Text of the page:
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Elite stranglehold on Britain – unbreakable?

As Steve Beauchampé writes in the Birmingham Press and Political Concern, generations of an elite have ruled this nation (with a few intermissions) for as long as anyone can remember, due to a rigged electoral system.

Their dual achievements:

  • comfortable tax arrangements for the few, a political/corporate nexus which ensures highly paid and nominal duties for all in the inner circle
  • vast military expenditure bestowed on the arms industry, as rising numbers of the population survive in relative poverty, wait in hospital corridors, receive a sub-standard education and depend on handouts to eke out their existence.

Direction of travel

Beauchampé:(The) economy is increasingly kept afloat by the economic support of China . . . The modern high-rise residential blocks that have sprung up throughout the capital may give the impression of a modern, flourishing economy, but look closely and you will see that many are all but empty, whilst homelessness and a reliance on subsistence level housing grows . . . “He notes that surveillance is at an historic high with spy cameras, and even microphones installed in many public places -describing the state’s ability to track the population and follow their activities and conversations as ‘frightening’. . .

The elite stranglehold could be broken

OB’s editor agrees with many that electoral reform is a priority for beneficial change – but even under the rigged ‘first past the post’ system, if the weary mass of people (Brenda of Bristol)  saw the true situation they would vote for the candidate with a credible track record who would be most likely to work for the common good.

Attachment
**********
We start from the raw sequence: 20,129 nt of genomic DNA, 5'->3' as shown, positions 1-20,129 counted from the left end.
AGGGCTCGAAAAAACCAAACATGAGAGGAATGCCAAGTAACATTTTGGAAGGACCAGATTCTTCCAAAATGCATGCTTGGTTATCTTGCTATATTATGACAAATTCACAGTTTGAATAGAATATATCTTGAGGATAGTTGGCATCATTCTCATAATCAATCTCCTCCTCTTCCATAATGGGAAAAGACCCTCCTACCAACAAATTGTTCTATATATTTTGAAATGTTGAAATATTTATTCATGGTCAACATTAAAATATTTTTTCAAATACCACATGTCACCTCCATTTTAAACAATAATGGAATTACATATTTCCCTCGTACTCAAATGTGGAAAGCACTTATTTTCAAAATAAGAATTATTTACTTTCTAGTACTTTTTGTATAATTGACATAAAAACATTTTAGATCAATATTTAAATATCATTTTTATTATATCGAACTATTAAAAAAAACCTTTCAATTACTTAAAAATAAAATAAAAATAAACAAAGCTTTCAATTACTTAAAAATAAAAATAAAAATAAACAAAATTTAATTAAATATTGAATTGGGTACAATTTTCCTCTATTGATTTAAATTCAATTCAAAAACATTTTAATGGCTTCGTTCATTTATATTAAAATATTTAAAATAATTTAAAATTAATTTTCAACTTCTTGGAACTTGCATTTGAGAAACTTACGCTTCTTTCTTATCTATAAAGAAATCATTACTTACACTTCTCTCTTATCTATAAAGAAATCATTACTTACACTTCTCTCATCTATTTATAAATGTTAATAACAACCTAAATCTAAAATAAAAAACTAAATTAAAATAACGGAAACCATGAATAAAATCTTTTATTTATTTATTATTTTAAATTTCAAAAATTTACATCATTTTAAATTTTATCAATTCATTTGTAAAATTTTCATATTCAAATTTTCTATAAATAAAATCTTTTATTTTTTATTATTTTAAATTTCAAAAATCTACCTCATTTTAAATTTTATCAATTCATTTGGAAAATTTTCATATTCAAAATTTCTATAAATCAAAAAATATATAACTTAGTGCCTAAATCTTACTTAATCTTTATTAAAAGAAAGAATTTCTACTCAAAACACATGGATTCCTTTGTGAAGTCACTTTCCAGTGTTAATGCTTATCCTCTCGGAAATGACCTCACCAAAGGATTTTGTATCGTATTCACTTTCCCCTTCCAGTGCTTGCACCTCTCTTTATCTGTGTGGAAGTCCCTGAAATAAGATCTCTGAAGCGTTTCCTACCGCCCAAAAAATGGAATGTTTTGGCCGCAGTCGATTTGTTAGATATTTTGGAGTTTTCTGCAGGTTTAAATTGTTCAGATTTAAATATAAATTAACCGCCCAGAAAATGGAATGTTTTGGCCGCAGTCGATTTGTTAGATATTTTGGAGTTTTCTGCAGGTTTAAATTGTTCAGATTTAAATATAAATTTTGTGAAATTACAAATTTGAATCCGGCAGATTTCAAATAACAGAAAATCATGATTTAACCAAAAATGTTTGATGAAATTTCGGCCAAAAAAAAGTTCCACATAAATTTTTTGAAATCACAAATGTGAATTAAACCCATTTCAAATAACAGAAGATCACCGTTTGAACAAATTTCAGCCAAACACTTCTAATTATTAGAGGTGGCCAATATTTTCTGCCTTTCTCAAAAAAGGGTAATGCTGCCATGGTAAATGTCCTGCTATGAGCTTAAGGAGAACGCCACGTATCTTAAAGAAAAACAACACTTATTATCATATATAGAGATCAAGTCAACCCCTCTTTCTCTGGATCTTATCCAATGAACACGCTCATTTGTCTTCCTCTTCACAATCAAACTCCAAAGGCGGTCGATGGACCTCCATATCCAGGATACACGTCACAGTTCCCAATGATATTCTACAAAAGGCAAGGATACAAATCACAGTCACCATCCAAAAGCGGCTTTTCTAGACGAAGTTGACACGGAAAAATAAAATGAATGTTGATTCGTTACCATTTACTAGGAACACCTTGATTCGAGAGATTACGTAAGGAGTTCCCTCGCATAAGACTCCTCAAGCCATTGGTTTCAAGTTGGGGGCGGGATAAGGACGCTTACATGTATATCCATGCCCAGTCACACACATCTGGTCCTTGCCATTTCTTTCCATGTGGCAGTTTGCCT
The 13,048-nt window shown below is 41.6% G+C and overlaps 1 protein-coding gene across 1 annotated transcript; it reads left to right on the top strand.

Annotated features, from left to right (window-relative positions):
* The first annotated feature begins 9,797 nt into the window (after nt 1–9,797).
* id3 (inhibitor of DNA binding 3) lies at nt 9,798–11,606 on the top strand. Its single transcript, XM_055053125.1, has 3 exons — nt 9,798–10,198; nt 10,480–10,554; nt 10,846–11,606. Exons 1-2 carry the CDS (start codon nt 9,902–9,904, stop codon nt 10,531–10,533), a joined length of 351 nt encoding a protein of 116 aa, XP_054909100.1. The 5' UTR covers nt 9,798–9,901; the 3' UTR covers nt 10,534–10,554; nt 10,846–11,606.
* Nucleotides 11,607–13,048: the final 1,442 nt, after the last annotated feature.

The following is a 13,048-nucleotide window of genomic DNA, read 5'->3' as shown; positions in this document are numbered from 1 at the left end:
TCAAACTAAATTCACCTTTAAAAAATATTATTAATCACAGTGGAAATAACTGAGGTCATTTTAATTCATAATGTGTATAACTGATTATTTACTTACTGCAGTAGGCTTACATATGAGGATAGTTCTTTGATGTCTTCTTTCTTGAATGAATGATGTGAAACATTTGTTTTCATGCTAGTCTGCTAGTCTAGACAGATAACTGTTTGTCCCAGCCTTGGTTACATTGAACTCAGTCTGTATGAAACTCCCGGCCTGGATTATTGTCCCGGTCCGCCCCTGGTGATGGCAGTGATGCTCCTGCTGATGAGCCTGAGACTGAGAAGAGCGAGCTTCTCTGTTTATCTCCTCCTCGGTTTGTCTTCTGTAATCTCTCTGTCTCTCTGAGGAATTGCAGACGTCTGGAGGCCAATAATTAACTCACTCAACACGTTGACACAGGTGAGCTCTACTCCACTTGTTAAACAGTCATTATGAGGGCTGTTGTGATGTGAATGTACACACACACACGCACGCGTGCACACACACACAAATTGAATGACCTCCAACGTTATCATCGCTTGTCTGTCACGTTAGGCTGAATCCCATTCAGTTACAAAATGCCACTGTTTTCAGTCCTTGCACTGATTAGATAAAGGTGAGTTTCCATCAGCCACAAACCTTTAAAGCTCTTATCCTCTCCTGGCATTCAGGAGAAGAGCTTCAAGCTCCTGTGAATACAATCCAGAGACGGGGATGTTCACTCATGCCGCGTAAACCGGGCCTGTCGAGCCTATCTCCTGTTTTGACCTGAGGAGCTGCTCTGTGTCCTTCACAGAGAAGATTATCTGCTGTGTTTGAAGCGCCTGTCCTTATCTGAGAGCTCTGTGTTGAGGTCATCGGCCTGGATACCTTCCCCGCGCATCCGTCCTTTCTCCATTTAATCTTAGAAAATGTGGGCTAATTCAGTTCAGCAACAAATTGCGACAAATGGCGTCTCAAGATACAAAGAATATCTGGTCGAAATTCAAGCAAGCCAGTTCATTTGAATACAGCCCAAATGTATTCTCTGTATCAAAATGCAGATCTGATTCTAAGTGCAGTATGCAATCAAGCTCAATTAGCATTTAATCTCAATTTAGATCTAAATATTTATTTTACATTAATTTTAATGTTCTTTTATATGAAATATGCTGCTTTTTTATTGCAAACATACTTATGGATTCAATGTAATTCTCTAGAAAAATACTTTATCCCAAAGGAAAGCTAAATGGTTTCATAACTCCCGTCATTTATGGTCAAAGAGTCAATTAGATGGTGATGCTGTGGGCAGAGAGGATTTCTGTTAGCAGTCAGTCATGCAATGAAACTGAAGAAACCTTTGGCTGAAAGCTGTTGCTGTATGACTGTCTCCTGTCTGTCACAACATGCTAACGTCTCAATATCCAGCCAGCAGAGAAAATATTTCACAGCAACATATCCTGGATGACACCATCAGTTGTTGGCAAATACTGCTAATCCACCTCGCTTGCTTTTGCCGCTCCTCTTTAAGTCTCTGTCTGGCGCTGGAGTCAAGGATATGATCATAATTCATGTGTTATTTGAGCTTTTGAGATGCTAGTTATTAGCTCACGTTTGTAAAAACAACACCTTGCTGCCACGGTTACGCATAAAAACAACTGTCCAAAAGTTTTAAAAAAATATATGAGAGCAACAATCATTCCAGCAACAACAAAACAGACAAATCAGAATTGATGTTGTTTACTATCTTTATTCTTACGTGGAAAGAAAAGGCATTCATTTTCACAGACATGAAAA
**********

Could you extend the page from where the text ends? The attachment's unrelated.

Hoodwink ‘populists’ or reform the electoral system?

 In September elections in Mecklenburg, the home state of Angela Merkel, the rightwing party Alternative for Germany won, beating the chancellor’s Christian Democrats.

afpIn the FT today, Jan-Werner Müller, professor of politics (Princeton), author of ‘What is Populism?’ comments, “The AfD’s subsequent strong showing in a regional vote in Berlin, Germany appears to fit a conventional diagnosis of European politics: populists are on the rise”.

The politics of fear resurfaces; mainstream media, representing corporate advertisers, express fears that this might make individual countries — and the EU — ungovernable

Müller soothes these fears: “What are described as populists are often protest parties which can potentially play a constructive role in existing political systems”. He adds that they are more likely to develop if established parties reject legitimate grievances and pretend there can be no alternative to their policies.

He implies that these can be appeased – witness Theresa May’s current concern for working families struggling to make ends meet – but making no reference to even more needy families – the two generation unemployed. Müller fears less easily deflected “genuine populists who claim that they are the only ones to represent the “real people” and that all other political contenders are illegitimate”.

“The fact that citizens actually cast ballots or peacefully demonstrate shows that they have hope of being heard” – an ill-founded hope?

Müller offers a panacea: “What is needed in Europe is a sense that citizens have choices, and that leaders make decisions for which they assume responsibility. This is important nationally but also at EU level. It presumes that individual nation states in a system of majority decisions can live with being outvoted.” (emphasis added)

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This sounds remarkably like the theory of ‘managed politics’ – the current system in England, where two parties have safe seats and alternate in government, ensuring that others are excluded by continuing to use the first last the post voting system.

A BBC report recalled that, since 1935, no government has had the support of a majority of voters according to the Electoral Reform Society. In 1929, 1951 and February 1974, the party with the most votes actually lost the election.

Only an alliance for electoral reform advocated by the Green, SNP, Plaid and Lib Dem parties offers a prospect of a more truly democratic government